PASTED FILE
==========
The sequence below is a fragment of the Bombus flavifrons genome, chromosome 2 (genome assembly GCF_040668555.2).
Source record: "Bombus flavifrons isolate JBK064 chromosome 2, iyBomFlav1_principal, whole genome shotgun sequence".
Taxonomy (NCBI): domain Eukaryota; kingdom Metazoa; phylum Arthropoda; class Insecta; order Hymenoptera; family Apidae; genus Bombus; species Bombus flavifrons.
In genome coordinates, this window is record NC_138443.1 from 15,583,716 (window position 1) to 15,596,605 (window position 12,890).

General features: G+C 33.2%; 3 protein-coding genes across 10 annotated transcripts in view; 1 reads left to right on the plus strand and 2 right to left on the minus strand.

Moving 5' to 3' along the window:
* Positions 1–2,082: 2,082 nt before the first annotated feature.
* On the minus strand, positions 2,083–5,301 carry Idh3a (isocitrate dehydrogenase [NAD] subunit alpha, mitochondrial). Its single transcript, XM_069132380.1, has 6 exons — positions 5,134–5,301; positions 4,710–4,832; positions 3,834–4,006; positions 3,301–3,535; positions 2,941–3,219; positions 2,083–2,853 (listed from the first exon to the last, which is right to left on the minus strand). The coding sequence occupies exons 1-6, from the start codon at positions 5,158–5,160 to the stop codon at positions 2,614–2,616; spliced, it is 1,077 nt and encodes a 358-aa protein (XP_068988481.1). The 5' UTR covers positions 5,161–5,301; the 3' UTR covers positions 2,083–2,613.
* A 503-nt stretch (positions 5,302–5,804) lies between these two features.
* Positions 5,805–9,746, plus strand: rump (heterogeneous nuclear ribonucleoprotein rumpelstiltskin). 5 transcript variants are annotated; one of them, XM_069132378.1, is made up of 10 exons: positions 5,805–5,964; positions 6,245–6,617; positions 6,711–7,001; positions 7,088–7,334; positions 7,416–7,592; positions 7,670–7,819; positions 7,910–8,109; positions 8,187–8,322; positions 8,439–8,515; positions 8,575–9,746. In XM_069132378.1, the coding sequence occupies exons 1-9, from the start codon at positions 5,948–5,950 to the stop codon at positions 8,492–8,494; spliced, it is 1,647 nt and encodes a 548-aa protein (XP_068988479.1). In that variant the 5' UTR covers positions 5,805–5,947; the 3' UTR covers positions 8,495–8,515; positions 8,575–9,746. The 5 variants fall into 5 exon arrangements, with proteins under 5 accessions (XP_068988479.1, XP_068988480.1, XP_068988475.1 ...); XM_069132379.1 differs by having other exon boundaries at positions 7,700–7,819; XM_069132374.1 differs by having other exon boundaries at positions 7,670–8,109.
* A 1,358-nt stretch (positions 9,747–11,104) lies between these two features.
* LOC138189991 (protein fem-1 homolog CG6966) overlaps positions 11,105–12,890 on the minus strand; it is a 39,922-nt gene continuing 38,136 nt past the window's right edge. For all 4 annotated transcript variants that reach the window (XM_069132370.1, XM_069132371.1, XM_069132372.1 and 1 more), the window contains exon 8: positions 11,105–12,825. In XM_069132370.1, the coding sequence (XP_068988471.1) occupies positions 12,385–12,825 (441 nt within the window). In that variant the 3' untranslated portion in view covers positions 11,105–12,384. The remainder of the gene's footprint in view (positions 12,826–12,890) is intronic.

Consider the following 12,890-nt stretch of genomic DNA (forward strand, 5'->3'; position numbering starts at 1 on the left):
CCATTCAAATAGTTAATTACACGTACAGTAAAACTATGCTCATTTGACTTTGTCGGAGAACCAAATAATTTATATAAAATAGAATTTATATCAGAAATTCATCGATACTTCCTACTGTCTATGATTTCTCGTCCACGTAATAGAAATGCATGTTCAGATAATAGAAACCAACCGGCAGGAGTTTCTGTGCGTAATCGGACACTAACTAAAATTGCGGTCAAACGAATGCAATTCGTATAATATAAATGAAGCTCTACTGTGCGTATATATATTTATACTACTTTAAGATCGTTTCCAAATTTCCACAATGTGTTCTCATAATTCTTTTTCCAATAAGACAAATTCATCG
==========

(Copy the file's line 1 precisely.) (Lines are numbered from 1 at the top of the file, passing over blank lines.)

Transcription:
The sequence below is a fragment of the Bombus flavifrons genome, chromosome 2 (genome assembly GCF_040668555.2).